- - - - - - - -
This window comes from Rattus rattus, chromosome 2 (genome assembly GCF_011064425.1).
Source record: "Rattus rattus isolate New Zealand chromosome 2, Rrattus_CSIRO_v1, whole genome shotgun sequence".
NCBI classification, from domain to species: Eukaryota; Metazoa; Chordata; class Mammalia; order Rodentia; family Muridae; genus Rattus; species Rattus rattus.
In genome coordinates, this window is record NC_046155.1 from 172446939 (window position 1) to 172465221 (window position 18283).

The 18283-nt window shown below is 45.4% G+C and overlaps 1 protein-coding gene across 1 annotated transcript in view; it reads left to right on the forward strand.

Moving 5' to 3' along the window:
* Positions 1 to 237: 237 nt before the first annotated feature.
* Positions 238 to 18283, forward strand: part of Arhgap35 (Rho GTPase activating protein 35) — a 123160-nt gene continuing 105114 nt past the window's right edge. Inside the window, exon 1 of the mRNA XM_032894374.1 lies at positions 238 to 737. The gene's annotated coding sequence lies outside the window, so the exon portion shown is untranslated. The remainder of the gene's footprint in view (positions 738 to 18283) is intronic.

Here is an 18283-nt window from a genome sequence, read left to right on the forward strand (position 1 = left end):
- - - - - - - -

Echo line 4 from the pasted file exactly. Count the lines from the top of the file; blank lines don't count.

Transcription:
In genome coordinates, this window is record NC_046155.1 from 172446939 (window position 1) to 172465221 (window position 18283).